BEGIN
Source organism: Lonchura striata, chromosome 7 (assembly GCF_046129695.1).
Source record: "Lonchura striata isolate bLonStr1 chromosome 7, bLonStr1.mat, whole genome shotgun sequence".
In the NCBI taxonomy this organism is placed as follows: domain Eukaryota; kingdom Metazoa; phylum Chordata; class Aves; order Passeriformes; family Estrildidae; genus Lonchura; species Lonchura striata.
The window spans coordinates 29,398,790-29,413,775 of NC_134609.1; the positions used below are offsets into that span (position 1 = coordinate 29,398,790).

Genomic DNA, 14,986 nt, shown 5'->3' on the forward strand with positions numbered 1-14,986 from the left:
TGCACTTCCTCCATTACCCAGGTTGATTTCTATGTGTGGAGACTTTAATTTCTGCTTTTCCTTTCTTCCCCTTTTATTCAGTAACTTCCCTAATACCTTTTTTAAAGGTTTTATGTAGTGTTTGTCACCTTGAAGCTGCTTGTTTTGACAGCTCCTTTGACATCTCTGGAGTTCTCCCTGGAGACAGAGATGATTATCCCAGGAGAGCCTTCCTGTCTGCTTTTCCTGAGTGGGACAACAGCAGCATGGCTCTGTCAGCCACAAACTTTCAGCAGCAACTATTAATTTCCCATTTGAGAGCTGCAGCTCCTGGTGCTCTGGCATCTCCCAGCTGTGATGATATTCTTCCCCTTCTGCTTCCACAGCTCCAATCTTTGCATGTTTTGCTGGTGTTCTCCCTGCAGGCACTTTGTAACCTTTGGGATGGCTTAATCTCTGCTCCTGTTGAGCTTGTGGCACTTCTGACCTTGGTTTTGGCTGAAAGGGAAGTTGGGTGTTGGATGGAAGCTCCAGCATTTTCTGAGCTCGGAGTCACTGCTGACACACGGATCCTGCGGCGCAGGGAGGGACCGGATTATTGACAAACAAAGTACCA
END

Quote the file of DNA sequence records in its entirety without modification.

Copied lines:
Source organism: Lonchura striata, chromosome 7 (assembly GCF_046129695.1).
Source record: "Lonchura striata isolate bLonStr1 chromosome 7, bLonStr1.mat, whole genome shotgun sequence".
In the NCBI taxonomy this organism is placed as follows: domain Eukaryota; kingdom Metazoa; phylum Chordata; class Aves; order Passeriformes; family Estrildidae; genus Lonchura; species Lonchura striata.
The window spans coordinates 29,398,790-29,413,775 of NC_134609.1; the positions used below are offsets into that span (position 1 = coordinate 29,398,790).

Genomic DNA, 14,986 nt, shown 5'->3' on the forward strand with positions numbered 1-14,986 from the left:
TGCACTTCCTCCATTACCCAGGTTGATTTCTATGTGTGGAGACTTTAATTTCTGCTTTTCCTTTCTTCCCCTTTTATTCAGTAACTTCCCTAATACCTTTTTTAAAGGTTTTATGTAGTGTTTGTCACCTTGAAGCTGCTTGTTTTGACAGCTCCTTTGACATCTCTGGAGTTCTCCCTGGAGACAGAGATGATTATCCCAGGAGAGCCTTCCTGTCTGCTTTTCCTGAGTGGGACAACAGCAGCATGGCTCTGTCAGCCACAAACTTTCAGCAGCAACTATTAATTTCCCATTTGAGAGCTGCAGCTCCTGGTGCTCTGGCATCTCCCAGCTGTGATGATATTCTTCCCCTTCTGCTTCCACAGCTCCAATCTTTGCATGTTTTGCTGGTGTTCTCCCTGCAGGCACTTTGTAACCTTTGGGATGGCTTAATCTCTGCTCCTGTTGAGCTTGTGGCACTTCTGACCTTGGTTTTGGCTGAAAGGGAAGTTGGGTGTTGGATGGAAGCTCCAGCATTTTCTGAGCTCGGAGTCACTGCTGACACACGGATCCTGCGGCGCAGGGAGGGACCGGATTATTGACAAACAAAGTACCA